States that require smart inverters for new rooftop solar can enable more rooftop installations, because smart inverters can stabilize voltage on a distribution circuit. And because smart inverters can receive communications, an aggregation of distributed storage can serve as a virtual power plant, injecting power to the grid when needed.
A handful of states already require new distributed resource installations to use smart inverters that meet a standard known as IEEE 1547-2018, once devices meeting the standard become available, and more are evaluating such a requirement. The SunSpec Alliance expects that more than 30 states will set smart inverter requirements by April 2023, based on an examination of state regulatory dockets from the past year, said SunSpec Alliance Chair Tom Tansy in an email.
Most smart inverter manufacturers will be able to provide smart inverters to project developers and distributors sometime between March and August 2023, according to an analysis from the Interstate Renewable Energy Council (IREC) authored by IREC Chief Regulatory Engineer Brian Lydic.
That’s of special interest in states where a smart inverter requirement is expected to take effect once smart inverters meeting the IEEE 1547-2018 standard become commercially available, such as Maryland, Washington, D.C., New York and Massachusetts, as noted in IREC’s analysis. (Hawaii and California already require smart inverters that meet earlier state standards, and are shifting to the IEEE 1547-2018 standard.)
IREC developed the timeline largely based on the time required to test all manufacturers’ inverters and certify them as meeting Underwriters Laboratories standard UL 1741 SB, to verify compliance with the IEEE 1547-2018 standard.
IREC considered 155 representative smart inverter models to be tested, across 30 inverter manufacturers, with each representative model representing a “family” consisting of multiple models with different power outputs.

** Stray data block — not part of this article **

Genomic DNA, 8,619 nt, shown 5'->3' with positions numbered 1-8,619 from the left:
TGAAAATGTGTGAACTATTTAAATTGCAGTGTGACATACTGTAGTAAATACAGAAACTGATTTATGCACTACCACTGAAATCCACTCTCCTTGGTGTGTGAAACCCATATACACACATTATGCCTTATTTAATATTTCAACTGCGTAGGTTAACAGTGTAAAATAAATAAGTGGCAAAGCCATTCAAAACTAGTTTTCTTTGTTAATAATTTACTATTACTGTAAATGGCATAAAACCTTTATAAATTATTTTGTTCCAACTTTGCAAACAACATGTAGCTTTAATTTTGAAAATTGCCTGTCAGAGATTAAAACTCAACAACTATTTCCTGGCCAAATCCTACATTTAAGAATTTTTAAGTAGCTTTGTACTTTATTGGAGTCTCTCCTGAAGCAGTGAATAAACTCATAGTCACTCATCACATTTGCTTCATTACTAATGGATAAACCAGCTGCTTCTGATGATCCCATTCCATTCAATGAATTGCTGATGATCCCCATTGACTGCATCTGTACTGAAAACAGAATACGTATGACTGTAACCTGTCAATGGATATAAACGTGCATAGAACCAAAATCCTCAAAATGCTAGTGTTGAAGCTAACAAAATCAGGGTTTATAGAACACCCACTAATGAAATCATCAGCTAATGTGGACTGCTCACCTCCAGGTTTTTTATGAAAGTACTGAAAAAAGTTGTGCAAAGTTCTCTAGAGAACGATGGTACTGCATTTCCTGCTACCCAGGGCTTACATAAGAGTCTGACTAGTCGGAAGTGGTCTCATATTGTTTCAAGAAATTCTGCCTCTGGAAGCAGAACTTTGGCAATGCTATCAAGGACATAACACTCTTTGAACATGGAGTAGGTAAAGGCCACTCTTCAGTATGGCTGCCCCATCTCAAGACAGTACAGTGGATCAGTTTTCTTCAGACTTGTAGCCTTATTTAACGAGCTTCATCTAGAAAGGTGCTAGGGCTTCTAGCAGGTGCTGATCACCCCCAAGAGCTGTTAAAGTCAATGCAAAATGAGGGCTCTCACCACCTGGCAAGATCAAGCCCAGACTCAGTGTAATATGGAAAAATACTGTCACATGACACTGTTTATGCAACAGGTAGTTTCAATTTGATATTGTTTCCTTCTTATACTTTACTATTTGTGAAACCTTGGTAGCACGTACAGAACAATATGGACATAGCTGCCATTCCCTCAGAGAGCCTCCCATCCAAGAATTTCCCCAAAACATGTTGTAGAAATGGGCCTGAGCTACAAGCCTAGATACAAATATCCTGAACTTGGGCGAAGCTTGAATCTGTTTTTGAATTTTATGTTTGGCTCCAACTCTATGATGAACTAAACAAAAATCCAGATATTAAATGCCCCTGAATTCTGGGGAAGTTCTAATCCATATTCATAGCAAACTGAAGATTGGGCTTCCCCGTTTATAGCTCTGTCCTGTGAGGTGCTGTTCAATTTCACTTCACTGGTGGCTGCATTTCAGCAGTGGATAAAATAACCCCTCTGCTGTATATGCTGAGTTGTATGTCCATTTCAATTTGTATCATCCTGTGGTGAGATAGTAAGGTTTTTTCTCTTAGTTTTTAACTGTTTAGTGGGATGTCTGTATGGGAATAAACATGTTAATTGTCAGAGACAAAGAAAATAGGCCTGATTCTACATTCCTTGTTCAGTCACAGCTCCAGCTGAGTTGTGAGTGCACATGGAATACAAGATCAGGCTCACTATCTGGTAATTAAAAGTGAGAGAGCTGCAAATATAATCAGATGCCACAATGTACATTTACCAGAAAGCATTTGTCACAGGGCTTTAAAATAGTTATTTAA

Based on survey responses from manufacturers and nationally recognized testing laboratories, IREC determined that the likely duration of each test for a single inverter family could range from 9-12 weeks. At a 9-week average test duration, testing labs could test 85% of inverter families within 54 weeks, while a 12-week average test duration would mean testing would take 72 weeks.
After testing, 16 more weeks would be needed for a manufacturer to produce and ship the first inverters to project developers and distributors, IREC estimated.
IREC assumed that testing began in November 2021, or about a month after the latest UL 1741 SB standard was issued. Based on that testing start date, IREC estimated that 85% of manufacturers would be delivering smart inverters by the timeframe of March through August, 2023.
IREC’s analysis used industry surveys and a database of smart inverters available from the California Energy Commission (CEC). IREC expects that the database, which can be downloaded to show a data column for UL 1741 SB certification, “should provide good data on the number of certified models” as the CEC updates the list based on information provided by manufacturers.
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